At our institution we have consistently used rapid viral/COVID testing prior to the urgent surgical care of the traumatic facial injuries, or head and neck infections, consistent with access issues to these testing platforms encountered by many health care institutions in the United States. Depending on the specific testing platform used, obtaining the results of these rapid viral/COVID tests can range from 60 minutes to 3 to 5 days.[8] Ideally, the treatment should be delayed, if the patient's physical condition or injury status allows, to perform two negative tests obtained 48 to 72 hours apart if the history is suggestive of potential exposure to account for a detectable increase in viral loads for otherwise asymptomatic patients deemed to be at high risk for COVID. Should the repeated testing confirm a negative status, or you have a negative test in a low-risk patient, performance of the surgical procedure under standard protocols of personal protective equipment (PPE) use should suffice. In patients with life-threatening head and neck infections or complex, open CMF wounds, delay may not be possible. Therefore, we propose, due to the extremely high-risk nature of oropharynx and nasopharynx manipulation, all precautions should be taken to protect the surgical providers and operating room staff involved in these cases. For patients with fever and cough/shortness of breath, high-risk travel or known COVID-19 positive status/contacts, the use of appropriate PPE is recommended for the surgical team, with use of a PAPR to protect the surgical team. As studies have shown that COVID particles with potentially infectious viral load levels have been isolated in the air after aerosolization procedures for up to 3 hours, the use of PPE is critical.[9] Patients under investigation (PUI) or emergency patients who present with immediate surgical treatment needs should be considered as COVID positive until proven otherwise. The status of any patient considering delayed or “timing elective” surgical care should be definitively identified with COVID-19 laboratory testing prior to surgical care. The ability to utilize resources for sequential negative tests prior to surgery will be limited by each facility, and a risk assessment will need to be performed by the surgical/anesthesia team for each patient should the initial testing be negative and the patient's risk profile is deemed low.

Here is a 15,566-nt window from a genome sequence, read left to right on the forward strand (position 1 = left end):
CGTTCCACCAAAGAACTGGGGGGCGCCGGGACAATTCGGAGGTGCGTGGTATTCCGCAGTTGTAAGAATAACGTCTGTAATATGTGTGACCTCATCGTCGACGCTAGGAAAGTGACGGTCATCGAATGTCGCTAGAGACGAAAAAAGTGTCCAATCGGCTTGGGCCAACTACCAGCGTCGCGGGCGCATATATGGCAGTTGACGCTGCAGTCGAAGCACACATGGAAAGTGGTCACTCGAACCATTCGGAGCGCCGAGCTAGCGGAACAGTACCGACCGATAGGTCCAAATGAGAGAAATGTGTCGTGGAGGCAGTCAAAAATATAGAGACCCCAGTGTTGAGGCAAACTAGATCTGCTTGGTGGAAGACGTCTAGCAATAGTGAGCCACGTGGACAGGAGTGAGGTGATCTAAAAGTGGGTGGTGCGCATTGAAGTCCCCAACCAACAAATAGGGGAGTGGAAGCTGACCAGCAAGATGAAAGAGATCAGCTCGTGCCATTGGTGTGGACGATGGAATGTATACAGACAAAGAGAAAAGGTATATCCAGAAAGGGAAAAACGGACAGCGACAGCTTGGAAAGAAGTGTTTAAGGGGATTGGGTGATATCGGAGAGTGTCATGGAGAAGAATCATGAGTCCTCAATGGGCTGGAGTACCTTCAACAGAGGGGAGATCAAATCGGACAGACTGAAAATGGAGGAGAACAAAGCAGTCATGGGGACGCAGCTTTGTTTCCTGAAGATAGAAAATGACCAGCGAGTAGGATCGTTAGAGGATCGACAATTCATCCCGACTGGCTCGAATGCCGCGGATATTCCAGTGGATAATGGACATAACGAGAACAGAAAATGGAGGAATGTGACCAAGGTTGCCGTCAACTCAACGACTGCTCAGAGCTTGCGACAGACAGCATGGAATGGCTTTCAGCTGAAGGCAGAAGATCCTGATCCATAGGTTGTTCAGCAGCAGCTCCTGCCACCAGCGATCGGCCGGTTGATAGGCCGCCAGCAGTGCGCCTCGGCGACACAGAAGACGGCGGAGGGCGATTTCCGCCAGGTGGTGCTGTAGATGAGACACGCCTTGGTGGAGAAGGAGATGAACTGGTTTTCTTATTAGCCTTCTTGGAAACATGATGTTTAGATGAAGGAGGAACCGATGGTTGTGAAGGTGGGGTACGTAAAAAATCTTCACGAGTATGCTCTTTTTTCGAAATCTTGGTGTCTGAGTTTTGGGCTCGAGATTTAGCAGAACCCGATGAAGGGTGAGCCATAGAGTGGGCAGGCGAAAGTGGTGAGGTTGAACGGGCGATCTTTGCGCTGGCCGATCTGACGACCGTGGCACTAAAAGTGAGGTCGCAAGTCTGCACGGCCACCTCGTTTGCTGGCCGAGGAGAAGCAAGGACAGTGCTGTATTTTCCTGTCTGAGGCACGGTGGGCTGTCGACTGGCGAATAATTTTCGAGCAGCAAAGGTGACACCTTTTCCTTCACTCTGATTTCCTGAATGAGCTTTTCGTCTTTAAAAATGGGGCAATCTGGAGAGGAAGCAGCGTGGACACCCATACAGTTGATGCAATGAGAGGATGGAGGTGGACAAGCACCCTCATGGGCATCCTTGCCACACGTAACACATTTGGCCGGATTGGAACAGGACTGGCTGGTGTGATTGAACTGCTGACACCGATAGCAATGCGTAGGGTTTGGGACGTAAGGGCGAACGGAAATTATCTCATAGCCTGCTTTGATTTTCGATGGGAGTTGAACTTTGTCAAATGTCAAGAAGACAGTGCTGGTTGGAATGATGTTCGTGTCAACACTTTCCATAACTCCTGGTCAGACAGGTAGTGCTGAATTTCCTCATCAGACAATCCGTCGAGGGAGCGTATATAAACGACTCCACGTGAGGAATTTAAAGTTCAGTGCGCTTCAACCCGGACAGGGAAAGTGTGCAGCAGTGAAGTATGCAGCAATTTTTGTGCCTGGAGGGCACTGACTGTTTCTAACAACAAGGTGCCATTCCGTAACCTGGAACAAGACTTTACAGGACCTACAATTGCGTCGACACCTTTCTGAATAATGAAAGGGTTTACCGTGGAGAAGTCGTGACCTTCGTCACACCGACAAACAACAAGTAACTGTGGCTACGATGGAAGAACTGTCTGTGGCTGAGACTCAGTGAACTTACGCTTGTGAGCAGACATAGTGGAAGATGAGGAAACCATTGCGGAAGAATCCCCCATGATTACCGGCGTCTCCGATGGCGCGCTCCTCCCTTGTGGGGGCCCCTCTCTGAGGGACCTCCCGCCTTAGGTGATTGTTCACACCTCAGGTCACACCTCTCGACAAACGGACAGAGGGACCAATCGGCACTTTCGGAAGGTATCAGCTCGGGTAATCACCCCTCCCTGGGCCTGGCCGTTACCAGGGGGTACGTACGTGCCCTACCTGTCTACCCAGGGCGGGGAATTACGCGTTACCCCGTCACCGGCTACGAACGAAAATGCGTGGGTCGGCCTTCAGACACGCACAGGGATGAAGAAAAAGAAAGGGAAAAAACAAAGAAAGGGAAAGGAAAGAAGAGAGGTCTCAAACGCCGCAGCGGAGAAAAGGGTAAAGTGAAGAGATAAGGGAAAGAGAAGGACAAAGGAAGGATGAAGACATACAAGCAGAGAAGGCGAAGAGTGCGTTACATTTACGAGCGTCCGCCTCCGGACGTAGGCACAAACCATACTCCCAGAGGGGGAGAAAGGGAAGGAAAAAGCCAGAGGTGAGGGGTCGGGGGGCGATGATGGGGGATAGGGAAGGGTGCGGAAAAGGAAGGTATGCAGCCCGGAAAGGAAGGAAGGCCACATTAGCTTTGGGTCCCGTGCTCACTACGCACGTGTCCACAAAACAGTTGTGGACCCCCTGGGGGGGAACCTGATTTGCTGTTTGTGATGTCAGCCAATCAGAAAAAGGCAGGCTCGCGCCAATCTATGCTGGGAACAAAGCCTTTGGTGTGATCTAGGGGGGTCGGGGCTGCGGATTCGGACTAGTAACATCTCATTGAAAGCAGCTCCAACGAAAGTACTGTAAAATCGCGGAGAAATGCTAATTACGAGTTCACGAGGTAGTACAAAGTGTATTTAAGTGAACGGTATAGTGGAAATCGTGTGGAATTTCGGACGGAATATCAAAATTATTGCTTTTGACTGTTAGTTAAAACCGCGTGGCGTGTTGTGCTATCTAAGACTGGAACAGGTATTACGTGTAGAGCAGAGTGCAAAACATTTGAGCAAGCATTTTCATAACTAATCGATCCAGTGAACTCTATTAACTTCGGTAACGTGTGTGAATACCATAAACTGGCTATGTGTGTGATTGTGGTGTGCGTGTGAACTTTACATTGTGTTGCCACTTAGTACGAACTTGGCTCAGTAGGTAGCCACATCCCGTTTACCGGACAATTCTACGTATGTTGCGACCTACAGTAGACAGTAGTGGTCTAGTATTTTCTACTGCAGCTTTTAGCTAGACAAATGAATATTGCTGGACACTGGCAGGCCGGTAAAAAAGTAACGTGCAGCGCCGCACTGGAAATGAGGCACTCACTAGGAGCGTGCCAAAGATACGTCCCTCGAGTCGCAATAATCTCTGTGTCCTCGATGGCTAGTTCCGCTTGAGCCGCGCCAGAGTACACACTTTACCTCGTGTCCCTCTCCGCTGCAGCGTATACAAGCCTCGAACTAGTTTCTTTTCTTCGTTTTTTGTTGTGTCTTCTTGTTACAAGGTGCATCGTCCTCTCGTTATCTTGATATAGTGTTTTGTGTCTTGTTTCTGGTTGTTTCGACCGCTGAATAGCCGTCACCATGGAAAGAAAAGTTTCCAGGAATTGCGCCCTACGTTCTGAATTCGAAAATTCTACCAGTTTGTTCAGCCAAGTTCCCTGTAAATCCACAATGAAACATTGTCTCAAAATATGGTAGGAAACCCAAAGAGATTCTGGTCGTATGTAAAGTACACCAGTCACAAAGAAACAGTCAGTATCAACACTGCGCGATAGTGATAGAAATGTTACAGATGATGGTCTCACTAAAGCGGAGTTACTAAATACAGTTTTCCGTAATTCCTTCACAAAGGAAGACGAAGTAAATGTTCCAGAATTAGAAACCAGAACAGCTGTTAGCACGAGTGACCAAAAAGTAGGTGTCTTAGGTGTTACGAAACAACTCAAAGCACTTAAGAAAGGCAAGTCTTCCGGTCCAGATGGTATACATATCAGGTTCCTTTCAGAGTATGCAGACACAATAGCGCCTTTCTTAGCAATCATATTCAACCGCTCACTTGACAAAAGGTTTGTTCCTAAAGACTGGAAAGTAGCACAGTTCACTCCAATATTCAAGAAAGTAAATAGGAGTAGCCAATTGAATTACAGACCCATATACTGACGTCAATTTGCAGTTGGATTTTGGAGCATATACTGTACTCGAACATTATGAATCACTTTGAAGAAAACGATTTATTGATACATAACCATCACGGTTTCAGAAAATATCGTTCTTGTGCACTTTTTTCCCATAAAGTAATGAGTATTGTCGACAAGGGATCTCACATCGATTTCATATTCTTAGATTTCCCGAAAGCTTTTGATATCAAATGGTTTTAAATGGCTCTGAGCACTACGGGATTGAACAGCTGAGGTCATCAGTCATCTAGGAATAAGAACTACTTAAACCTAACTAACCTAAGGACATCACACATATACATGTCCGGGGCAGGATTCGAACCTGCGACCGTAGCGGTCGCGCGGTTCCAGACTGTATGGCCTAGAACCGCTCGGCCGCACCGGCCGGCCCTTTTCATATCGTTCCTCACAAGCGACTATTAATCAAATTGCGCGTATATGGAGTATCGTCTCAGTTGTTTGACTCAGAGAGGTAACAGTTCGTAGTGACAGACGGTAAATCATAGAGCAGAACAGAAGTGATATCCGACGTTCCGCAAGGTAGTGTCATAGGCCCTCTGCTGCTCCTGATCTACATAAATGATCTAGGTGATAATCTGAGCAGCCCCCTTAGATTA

As current access to PAPRs is limited for the foreseeable future, and will be required for use on COVID-19 positive patients, this necessitates taking advantage of otherwise readily available resources to protect the CMF trauma team for patients who have either initially tested negative, or are not suspected for COVID-19. One of these is the Flyte Personal Protection System (Stryker Corporation; Kalamazoo, MI) which is generally available at health care institutions with an active orthopaedic surgery practice. At our institution, each member of the CMF trauma surgical team, including the surgical techs, are required to wear both N95 masks (3M; Saint Paul, MN) disposable shoe covers, double surgical gloves, and the Flyte helmet for additional protection against potential aerosolized tissue with high viral loads ([Fig. 1]). Due to the difficulty in obtaining adequate quantities of the N95 masks, Duke University had previously published criteria for the reuse of these masks without degradation in the protective properties.[10] The Flyte system provides American Association for Advancement of Medical Instrumentation Level-IV protection against blood-borne and viral pathogens. While not as secure as a dedicated PAPR, the Flyte system provides superior protection by the inclusion of a clear face shield and cowl which prevents exposure to the orbits, oral/nasal cavities, and skin of the face and neck. Although the Flyte system and similar devices are not specifically designed for the protection of airborne pathogens, this system is readily available and likely affords additional protection in lower risk patients. Limitations to the Flyte system include the inability to wear a surgical headlamp on some models without a built-in light ([Fig. 2]), and the inclusion of a motorized fan which circulates air from the operating room within the helmet. Although the fan is directed at the back of the head away from the operative field, which should limit inclusion of aerosolized particles. As such, Duke University has recently published modifications to the Flyte system which serve to decrease the potential for inhalation of aerosolized contagions to levels consistent with high-efficiency particulate air filtration.[11]